Early Life And Childhood

On January 3, 1831, Savitribai Phule was born in the Satara District of Maharashtra's Naigaon village. Her birthplace is about 50 kilometers from Pune and 15 km from Shirval. Lakshmi and Khandoji Nevase Patil, both from the Mali Community, had a youngest daughter named Savitribai. She had three other siblings.

Savitribai married Jyotirao Phule when she was just 9 or 10 years old. Jyotirao was 13 at the time. They allegedly adopted Yashawantrao, a Brahmin widow's kid, despite the fact that they were without biological offspring of their own. However, there is no hard evidence to back up this assertion. Yashwant reportedly had trouble finding a wife because his mother was a widow, which was unpopular in their community. As a result, in February 1889, Savitribai arranged for Yashwant to wed Dynoba Sasane, a member of her group.

Family and Personal Life


Born to Khandoji Nevase Patil and Laxmibai, Savitribai Phule was a beloved daughter and sister of three siblings—two brothers and one sister. Savitribai married Jyotirao Phule when she was just nine years old in 1840. Little did anybody know at the time that Jyotirao would develop into a significant social reformer and activist, and that he would join forces with Savitribai to form a potent force for promoting social justice and equality in India.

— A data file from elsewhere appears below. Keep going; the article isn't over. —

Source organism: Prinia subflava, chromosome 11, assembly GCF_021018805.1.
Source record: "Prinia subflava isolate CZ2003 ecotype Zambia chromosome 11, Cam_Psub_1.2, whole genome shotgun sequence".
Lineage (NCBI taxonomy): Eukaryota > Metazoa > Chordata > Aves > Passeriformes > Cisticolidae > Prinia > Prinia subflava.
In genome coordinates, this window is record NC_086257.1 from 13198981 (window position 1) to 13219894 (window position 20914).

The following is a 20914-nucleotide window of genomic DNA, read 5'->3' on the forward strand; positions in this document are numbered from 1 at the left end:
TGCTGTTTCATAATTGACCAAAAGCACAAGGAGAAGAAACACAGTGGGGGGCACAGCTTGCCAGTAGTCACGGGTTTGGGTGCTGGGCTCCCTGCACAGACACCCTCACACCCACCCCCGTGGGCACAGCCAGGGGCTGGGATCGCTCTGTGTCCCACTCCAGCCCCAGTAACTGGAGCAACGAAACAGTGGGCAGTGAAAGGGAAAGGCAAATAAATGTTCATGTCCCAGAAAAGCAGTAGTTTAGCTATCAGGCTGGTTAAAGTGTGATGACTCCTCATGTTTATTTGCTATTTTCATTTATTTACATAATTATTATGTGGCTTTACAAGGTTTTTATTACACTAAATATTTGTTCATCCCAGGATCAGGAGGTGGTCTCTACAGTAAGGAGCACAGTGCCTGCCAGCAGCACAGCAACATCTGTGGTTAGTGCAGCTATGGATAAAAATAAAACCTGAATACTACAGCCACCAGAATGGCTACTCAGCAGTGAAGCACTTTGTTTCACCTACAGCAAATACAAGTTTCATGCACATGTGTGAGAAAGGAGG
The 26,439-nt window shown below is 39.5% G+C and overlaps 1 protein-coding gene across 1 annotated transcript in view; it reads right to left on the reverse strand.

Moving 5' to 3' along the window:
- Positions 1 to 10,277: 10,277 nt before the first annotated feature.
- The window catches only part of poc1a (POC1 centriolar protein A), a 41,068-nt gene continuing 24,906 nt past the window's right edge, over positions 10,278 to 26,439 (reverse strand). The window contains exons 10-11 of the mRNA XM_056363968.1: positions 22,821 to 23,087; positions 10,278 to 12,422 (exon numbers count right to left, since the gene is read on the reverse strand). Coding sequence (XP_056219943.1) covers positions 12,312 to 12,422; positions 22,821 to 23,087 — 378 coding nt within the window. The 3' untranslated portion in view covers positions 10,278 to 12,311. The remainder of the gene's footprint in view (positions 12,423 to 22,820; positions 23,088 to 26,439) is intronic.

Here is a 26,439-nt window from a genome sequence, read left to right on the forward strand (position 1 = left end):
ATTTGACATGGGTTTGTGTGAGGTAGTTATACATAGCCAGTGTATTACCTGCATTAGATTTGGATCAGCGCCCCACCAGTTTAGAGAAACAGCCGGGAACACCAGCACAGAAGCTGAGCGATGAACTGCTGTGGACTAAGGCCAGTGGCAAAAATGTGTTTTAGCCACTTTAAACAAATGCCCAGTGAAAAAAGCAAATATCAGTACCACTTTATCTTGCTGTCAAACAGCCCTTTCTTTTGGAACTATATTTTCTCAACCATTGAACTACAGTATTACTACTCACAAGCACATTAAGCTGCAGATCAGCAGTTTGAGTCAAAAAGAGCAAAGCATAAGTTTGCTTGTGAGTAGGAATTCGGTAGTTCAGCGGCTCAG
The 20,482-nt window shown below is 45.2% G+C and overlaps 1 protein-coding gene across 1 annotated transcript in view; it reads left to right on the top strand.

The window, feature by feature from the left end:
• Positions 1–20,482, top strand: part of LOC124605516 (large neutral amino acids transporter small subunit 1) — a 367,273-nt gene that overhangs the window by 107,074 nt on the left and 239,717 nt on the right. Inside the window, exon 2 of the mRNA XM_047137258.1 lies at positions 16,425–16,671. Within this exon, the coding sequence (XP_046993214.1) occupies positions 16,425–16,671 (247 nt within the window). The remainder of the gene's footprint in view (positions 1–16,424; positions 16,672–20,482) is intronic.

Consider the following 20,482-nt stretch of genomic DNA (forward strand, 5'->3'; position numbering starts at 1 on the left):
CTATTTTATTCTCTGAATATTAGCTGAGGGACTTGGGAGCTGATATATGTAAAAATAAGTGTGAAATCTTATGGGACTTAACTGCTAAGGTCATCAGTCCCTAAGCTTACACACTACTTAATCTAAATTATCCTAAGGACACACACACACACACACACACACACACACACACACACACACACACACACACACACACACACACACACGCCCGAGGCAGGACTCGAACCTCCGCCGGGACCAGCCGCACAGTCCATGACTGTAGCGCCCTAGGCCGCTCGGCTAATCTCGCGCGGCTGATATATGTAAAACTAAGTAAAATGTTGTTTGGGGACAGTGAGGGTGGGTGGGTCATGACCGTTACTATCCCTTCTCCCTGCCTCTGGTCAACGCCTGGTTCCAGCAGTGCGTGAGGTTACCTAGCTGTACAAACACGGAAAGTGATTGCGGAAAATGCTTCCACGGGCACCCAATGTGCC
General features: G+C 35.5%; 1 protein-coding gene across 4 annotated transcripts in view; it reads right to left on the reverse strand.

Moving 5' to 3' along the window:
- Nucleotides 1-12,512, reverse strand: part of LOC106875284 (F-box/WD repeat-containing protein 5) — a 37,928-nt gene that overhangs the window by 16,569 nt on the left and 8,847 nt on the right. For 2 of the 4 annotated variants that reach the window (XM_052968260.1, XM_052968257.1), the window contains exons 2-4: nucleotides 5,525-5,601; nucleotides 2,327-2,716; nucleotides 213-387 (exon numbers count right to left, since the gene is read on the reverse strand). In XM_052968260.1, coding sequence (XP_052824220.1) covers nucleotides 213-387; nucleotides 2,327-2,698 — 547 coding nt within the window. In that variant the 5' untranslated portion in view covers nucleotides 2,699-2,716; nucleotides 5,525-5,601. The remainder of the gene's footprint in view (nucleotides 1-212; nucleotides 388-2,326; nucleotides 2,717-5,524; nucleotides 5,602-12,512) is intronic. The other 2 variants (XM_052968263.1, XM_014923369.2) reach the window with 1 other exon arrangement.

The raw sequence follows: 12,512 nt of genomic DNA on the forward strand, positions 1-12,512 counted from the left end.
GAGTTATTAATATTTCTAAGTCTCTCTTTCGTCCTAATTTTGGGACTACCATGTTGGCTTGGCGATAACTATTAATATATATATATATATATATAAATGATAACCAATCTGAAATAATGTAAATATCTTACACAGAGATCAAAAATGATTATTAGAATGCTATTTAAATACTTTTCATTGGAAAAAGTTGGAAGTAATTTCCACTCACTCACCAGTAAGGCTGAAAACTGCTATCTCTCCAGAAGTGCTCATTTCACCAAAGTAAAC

Savitribai Phule And Jyotiba Phule

Savitribai Phule And Jyotiba Phule

Jyotirao Govindrao Phule (1827-1890) was a prominent Indian social activist, successful entrepreneur, anti-caste reformer, and influential writer from Maharashtra. His diverse contributions spanned various spheres but were all rooted in the shared vision of eradicating untouchability and caste discriminations, in addition to making substantial strides towards educating women and the oppressed.